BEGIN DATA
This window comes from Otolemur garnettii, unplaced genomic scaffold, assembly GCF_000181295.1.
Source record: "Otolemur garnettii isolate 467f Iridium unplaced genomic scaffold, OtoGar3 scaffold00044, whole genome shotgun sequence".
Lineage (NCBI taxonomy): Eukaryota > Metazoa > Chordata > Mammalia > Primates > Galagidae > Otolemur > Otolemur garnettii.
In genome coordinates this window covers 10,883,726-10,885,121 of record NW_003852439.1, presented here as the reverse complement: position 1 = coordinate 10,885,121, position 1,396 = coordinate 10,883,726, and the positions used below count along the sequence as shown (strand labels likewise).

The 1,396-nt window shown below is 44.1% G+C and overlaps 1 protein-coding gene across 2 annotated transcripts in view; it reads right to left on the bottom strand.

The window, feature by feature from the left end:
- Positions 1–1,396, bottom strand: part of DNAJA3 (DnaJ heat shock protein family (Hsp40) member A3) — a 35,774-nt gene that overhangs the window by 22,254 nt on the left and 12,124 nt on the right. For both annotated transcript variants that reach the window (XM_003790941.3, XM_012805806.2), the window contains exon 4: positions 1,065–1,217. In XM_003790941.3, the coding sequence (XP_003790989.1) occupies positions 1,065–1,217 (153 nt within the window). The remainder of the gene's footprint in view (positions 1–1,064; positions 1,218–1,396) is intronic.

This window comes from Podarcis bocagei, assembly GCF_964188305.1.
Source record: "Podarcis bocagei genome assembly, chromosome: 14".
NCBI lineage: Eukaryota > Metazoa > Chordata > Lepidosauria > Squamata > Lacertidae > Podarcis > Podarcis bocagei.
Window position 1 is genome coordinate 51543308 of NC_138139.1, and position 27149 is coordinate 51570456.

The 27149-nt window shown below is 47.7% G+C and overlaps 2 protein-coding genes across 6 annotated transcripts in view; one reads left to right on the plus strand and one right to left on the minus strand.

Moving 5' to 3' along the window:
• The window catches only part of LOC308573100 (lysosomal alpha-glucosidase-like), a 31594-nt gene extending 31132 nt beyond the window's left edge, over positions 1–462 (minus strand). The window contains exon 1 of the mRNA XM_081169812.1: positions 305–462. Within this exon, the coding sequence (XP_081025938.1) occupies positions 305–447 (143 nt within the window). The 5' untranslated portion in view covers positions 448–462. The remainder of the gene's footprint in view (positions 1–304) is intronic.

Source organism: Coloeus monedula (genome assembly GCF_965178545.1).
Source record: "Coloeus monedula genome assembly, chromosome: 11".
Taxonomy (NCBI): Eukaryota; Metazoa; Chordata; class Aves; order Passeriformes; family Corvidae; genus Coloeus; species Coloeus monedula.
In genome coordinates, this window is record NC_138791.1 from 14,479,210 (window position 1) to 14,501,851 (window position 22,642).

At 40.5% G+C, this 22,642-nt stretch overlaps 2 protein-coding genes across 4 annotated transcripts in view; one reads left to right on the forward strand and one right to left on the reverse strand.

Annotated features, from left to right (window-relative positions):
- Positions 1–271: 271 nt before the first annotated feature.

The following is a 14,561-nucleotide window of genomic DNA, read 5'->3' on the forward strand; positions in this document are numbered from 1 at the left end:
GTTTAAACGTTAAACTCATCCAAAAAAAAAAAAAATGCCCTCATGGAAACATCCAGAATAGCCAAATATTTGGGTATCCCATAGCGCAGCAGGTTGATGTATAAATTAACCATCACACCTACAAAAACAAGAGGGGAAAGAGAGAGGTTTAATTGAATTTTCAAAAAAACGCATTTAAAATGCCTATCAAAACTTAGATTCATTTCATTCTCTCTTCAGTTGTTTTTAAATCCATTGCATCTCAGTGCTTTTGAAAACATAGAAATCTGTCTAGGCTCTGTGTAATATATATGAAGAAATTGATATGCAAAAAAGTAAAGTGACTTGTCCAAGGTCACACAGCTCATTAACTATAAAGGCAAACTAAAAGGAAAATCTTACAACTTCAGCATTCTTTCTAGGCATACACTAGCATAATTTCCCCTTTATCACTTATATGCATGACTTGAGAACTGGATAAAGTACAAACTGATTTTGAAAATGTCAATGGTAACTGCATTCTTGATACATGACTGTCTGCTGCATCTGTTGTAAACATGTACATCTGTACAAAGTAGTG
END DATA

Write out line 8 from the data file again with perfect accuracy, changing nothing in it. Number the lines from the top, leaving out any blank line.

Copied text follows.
This window comes from Podarcis bocagei, assembly GCF_964188305.1.